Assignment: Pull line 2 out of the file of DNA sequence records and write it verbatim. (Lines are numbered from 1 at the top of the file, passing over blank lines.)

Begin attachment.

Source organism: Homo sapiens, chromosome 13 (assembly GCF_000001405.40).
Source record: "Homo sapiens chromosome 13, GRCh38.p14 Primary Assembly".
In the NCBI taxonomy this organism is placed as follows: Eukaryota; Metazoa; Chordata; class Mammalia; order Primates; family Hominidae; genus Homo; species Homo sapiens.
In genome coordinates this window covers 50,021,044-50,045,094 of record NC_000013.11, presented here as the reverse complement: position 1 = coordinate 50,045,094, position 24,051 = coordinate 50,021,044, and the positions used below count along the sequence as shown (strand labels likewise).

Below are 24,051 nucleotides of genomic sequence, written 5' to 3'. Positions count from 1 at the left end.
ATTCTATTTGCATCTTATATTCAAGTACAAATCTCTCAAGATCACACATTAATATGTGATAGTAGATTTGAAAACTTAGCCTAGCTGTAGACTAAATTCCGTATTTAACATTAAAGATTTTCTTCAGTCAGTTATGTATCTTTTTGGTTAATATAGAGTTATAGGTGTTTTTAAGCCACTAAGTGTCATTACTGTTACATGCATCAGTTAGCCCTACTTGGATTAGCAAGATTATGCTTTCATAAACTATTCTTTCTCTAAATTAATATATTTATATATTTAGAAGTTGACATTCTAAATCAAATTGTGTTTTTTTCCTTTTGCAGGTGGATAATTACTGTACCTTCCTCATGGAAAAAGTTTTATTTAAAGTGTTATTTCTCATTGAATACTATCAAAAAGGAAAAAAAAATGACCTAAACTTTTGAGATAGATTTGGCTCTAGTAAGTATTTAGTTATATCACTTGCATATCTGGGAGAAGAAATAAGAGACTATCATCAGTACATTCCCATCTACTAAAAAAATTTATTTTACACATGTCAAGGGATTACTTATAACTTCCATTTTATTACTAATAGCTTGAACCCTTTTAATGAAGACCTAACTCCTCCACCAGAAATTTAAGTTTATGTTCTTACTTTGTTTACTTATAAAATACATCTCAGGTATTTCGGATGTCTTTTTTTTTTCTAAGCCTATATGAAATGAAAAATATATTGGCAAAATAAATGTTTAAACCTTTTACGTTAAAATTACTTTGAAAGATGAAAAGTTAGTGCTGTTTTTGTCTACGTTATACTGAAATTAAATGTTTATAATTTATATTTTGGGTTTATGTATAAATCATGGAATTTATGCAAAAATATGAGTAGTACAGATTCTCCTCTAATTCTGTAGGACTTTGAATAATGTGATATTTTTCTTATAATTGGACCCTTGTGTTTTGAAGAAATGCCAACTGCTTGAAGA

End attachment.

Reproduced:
Source record: "Homo sapiens chromosome 13, GRCh38.p14 Primary Assembly".